Abstract: Restore golf course turf with these procedures.
I’ll admit to loosing some turf during my 13-year golf course superintendent career. The worse loss happened when my golf course experienced a week of high humidity and drizzle in the first week in August. This caused a bout with a turf fungus called pythium. It’s been said that if you see pythium, it’s too late to do anything about it.
I woke up to a half acre of wilted fairway bentgrass. I overseeded with a conventional Jacobsen seeder mounted on the back of a tractor, and a month later new bentgrass filled in the dead areas.
I’ve done work for a private club with inconsistent rough turf. The irrigation coverage is spotty in these areas, and the turf suffers from poor density and a large amount of hard and tall fescue. The super has improved his fairways by doing the following procedures:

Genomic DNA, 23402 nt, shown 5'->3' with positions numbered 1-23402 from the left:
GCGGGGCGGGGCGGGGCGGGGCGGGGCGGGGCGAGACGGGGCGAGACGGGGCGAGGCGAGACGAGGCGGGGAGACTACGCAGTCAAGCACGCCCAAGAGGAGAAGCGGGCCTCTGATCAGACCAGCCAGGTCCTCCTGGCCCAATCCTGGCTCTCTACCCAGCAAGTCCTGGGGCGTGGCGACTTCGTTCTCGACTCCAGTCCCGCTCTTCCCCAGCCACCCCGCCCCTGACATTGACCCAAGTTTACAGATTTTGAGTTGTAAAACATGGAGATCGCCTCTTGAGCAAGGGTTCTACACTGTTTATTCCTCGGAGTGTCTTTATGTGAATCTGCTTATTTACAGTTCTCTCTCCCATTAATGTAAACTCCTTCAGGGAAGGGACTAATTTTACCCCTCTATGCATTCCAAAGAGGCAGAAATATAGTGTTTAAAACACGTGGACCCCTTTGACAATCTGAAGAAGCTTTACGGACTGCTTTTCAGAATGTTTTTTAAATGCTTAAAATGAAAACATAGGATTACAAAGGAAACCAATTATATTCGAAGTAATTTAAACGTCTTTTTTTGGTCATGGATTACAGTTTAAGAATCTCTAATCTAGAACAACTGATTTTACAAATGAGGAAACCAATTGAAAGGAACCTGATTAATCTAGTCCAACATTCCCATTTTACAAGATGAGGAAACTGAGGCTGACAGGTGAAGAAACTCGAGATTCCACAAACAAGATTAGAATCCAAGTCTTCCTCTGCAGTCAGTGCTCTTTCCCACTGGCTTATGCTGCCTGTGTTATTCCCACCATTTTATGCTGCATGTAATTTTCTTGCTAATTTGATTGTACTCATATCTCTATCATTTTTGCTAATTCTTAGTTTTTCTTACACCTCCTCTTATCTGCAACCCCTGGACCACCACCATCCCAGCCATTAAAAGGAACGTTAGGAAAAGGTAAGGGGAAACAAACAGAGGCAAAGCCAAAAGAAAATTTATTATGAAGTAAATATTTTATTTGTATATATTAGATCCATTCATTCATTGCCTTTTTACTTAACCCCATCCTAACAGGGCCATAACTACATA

- In the late fall, we blecavate the roughs on a few holes. The work is done in the cold weather, so members never see the work. FYI-A blecavator is a sod and soil tilling machine mounted on a tractor. It’s mounted on a three-point hitch and powered by a PTO shaft. The contraption is lowered on to a turfed area and spinning blades pulverize the sod into tiny pieces. The spinning blades spin in a counter-clockwise rotation.
- In the spring, the blecavated areas are processed with a Harley rake, a tractor mounted soil processor that rolls the soil while extracting rocks. The rocks and debris are picked up by a skid-steer loader.
- After this process is completed, final grading and seeding is done. Seeding is planned for early-May, the ideal time for germination in Massachusetts.
If you need to renovate your golf course roughs (or sportsfield), use a blecavator to get the job done. You’ll end up with a better stand of turf than if you slice-seeded only.